Let’s revisit our executive at the beginning of this post. Our executive has agreed with the consultant on the pace and delivery of a work product, but the organization is focused on daily management activities.  The strategic organization work falls into the category of important but not urgent.  In the end, the pace of the delivered work product is too fast for the organization to engage around at its current pace, leading to a far less than optimal delivery of the consultant’s product.

The product could be a total waste.

So what? Well, I bring this up because while Takt time is a concept that is well known in production environments, it is not well applied to services environments. And this is a tragedy.  Why?  Because products can be inventoried and eventually liquidated.  Overproduced services (like our consultant’s report above) are typically wasted.

To probably feel the result of a lack of service “Takt” in a lot of parts of your life. How often are you overserved “all you can drink” beverages by an overly enthusiastic server?  Maybe even more poignant in today’s economy:  How often do you find that your “subscription” service (for meal kits or pet food deliveries) ends up piling up wasted products, time or energy?

Often, I’ll bet.  And it’s because nobody actually aligned your real demand for the beverages or pile of meal kits in your kitchen with the actual pace of delivery.  When buying or selling services, consider the actual pace of consumption or the actual ability of the service to be consumed, and plan accordingly.

It’s all about Takt.

Now it’s your turn: How does matching service pace and demand fit with situations you are dealing with? 

Don’t forget the sales!

The sales function far too often treated like an impenetrable combination of personalities, voodoo, and tradition.  It’s time for that to stop.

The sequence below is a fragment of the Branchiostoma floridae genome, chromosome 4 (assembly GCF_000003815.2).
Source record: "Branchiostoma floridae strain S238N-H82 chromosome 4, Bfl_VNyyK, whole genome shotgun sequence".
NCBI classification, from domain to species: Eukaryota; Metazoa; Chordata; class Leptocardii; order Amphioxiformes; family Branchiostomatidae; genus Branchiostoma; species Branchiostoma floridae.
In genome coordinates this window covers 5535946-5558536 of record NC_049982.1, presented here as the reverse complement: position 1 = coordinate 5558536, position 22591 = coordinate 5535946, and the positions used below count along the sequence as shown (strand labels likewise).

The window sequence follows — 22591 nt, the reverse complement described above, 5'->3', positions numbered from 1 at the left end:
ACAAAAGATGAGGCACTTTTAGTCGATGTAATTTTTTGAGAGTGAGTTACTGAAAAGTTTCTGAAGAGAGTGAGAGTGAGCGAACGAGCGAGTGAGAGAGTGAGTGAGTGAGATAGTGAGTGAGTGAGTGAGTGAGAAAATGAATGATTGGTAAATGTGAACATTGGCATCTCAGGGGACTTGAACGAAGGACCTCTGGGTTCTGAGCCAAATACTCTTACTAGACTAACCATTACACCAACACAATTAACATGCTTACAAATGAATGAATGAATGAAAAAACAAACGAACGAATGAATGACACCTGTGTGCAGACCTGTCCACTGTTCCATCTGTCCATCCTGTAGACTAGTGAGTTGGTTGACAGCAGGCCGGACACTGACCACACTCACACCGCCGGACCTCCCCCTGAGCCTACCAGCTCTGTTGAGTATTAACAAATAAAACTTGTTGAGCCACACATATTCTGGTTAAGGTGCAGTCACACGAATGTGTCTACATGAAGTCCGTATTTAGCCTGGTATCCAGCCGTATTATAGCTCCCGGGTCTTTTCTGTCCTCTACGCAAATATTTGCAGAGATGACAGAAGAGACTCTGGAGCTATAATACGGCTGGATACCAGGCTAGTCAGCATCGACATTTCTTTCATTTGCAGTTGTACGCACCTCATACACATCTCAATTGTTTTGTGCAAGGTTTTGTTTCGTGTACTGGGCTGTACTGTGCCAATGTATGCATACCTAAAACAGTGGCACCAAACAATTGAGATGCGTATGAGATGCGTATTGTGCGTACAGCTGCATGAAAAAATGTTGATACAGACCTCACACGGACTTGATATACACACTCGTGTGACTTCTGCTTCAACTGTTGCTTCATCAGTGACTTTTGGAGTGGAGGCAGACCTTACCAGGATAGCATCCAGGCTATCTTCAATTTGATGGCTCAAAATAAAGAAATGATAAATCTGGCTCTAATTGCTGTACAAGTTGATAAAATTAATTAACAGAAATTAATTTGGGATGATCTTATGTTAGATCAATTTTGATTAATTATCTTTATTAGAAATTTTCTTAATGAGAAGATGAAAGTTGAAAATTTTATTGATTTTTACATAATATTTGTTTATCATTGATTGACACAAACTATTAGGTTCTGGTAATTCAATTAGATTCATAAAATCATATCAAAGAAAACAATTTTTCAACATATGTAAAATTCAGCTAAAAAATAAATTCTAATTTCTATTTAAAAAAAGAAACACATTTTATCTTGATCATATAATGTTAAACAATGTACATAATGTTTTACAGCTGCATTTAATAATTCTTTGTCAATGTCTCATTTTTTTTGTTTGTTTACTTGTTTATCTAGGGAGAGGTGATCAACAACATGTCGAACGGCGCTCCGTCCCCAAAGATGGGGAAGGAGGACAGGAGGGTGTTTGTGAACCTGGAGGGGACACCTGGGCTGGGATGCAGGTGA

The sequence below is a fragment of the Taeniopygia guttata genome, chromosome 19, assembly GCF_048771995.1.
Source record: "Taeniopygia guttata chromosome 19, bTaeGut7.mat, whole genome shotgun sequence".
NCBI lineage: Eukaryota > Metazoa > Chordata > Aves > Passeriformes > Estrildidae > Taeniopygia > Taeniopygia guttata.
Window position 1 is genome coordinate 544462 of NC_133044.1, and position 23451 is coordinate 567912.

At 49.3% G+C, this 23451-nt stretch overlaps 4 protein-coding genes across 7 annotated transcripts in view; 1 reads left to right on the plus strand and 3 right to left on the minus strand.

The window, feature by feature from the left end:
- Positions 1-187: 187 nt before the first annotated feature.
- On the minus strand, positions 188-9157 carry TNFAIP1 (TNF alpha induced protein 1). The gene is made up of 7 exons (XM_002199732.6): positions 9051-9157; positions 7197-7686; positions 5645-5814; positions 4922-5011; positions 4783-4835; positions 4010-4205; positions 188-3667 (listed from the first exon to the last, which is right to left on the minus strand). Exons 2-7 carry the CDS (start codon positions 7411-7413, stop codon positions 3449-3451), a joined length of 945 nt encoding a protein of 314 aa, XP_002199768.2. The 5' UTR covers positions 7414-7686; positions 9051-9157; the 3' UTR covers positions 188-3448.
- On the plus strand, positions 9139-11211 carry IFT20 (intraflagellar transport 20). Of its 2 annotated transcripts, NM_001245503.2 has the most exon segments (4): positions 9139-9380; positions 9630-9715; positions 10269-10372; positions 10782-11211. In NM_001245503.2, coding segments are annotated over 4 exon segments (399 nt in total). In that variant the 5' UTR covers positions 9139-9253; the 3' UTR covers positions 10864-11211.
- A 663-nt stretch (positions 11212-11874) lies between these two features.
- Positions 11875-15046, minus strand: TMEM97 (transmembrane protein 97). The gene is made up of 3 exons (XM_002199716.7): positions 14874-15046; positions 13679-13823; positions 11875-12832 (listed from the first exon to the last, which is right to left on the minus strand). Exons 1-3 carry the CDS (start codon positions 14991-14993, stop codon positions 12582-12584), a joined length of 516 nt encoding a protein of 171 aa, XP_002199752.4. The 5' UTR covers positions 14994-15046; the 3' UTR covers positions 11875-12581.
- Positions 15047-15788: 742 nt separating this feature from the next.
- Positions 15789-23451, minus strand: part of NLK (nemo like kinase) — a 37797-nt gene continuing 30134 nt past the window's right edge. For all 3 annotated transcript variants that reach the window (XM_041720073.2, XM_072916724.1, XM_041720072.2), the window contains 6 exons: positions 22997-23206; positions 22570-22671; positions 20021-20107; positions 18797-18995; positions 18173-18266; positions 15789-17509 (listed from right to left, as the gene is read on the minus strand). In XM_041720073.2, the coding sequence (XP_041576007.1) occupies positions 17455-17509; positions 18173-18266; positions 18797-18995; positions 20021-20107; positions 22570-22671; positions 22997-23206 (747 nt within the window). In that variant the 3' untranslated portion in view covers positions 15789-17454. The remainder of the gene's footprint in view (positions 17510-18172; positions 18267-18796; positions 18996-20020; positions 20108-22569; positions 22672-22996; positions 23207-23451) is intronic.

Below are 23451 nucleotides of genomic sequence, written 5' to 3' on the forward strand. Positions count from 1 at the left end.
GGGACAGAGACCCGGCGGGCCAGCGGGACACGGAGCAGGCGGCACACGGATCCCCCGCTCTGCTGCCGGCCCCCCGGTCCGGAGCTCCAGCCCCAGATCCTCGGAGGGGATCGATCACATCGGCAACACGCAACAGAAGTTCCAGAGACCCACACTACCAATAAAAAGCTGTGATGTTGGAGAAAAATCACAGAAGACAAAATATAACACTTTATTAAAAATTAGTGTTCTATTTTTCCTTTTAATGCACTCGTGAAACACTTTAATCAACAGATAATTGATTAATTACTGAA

Geoff Wilson

I have a theory when it comes to sales.  It goes something like this: Along the way in their executive development, a lot of really smart people develop a disdain for sales as a function.  In some cases, they view sales as “dirty” or “basic.”  They might view sales as risky . . . why would a smart person ever subject themselves to the risks of not making a sales quota.

As that prejudice against sales develops, this particular sort of executive tends to think of sales and the people and systems that enable sales as a sort of mystery.  It’s a realm of knowledge that is best left to the salespeople, who take those risks and drive the relationships necessary for the business to thrive.

But they also leave a lot on the table.

Some of the most complete business strategies I have seen have also completely ignored the processes and tools that accelerate sales. Why?  Because, as noted above, it’s a mystery. It’s rumored to be personality- or relationship-driven.  The thinking goes that we can control our product.  We can control our operations.  We can control our cost structures and our hiring and our marketing messages.  But we can’t “control” our salesforce.

This thought process is dangerous since there are process losses in sales just as there are in a manufacturing operation.  The difference is that in a manufacturing operation if something is left by the wayside it gets calculated as a cost.  It’s a known quantity.

In sales, if a call doesn’t get returned or a meeting is botched–and millions of dollars of sales are lost as a result–the cost never gets really quantified.  Sales process losses are far too often an unknown quantity. . . and a lot of people have incentives to keep it that way. Sales leaders who make their number don’t really have to own up to unforced errors.

On the other side, there are also plenty of elements of focus and efficiency that can be missed within a salesforce.  Poor lead qualification can lead to salespeople spending a lot of time on dead ends.  Poor account planning practices can lead to salespeople spending a lot of time selling the wrong things, or at the wrong value.

Imagine if your manufacturing plant consistently produced the wrong product.  You’d likely be mystified and perhaps furious.  Now imagine how often your salesforce might be selling to the wrong customers, with the wrong products, and at the wrong times.  Do you know?  Can you possibly know?